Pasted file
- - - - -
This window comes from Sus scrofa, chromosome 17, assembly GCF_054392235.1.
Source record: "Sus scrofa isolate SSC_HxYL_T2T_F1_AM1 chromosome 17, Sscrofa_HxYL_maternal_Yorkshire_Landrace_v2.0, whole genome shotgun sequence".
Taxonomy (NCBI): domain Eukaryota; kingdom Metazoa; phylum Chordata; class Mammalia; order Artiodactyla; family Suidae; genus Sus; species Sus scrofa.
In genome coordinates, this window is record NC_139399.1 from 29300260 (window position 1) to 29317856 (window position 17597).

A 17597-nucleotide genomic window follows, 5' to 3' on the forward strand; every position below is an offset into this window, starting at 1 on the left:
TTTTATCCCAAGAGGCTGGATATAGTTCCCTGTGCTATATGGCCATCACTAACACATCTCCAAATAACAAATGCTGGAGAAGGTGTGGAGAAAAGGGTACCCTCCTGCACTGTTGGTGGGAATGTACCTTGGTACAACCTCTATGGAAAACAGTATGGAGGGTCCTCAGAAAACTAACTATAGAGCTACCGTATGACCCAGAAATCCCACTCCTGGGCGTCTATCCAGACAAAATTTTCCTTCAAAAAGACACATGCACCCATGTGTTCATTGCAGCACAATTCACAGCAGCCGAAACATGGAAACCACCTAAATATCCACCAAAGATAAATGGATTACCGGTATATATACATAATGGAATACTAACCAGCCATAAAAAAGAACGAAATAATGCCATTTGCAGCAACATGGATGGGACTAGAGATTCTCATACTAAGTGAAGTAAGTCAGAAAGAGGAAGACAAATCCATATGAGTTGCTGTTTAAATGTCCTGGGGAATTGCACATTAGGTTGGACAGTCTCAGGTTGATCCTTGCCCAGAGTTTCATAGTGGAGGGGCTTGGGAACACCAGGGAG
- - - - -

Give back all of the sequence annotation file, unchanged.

This window comes from Sus scrofa, chromosome 17, assembly GCF_054392235.1.
Source record: "Sus scrofa isolate SSC_HxYL_T2T_F1_AM1 chromosome 17, Sscrofa_HxYL_maternal_Yorkshire_Landrace_v2.0, whole genome shotgun sequence".
Taxonomy (NCBI): domain Eukaryota; kingdom Metazoa; phylum Chordata; class Mammalia; order Artiodactyla; family Suidae; genus Sus; species Sus scrofa.
In genome coordinates, this window is record NC_139399.1 from 29300260 (window position 1) to 29317856 (window position 17597).

A 17597-nucleotide genomic window follows, 5' to 3' on the forward strand; every position below is an offset into this window, starting at 1 on the left:
TTTTATCCCAAGAGGCTGGATATAGTTCCCTGTGCTATATGGCCATCACTAACACATCTCCAAATAACAAATGCTGGAGAAGGTGTGGAGAAAAGGGTACCCTCCTGCACTGTTGGTGGGAATGTACCTTGGTACAACCTCTATGGAAAACAGTATGGAGGGTCCTCAGAAAACTAACTATAGAGCTACCGTATGACCCAGAAATCCCACTCCTGGGCGTCTATCCAGACAAAATTTTCCTTCAAAAAGACACATGCACCCATGTGTTCATTGCAGCACAATTCACAGCAGCCGAAACATGGAAACCACCTAAATATCCACCAAAGATAAATGGATTACCGGTATATATACATAATGGAATACTAACCAGCCATAAAAAAGAACGAAATAATGCCATTTGCAGCAACATGGATGGGACTAGAGATTCTCATACTAAGTGAAGTAAGTCAGAAAGAGGAAGACAAATCCATATGAGTTGCTGTTTAAATGTCCTGGGGAATTGCACATTAGGTTGGACAGTCTCAGGTTGATCCTTGCCCAGAGTTTCATAGTGGAGGGGCTTGGGAACACCAGGGAG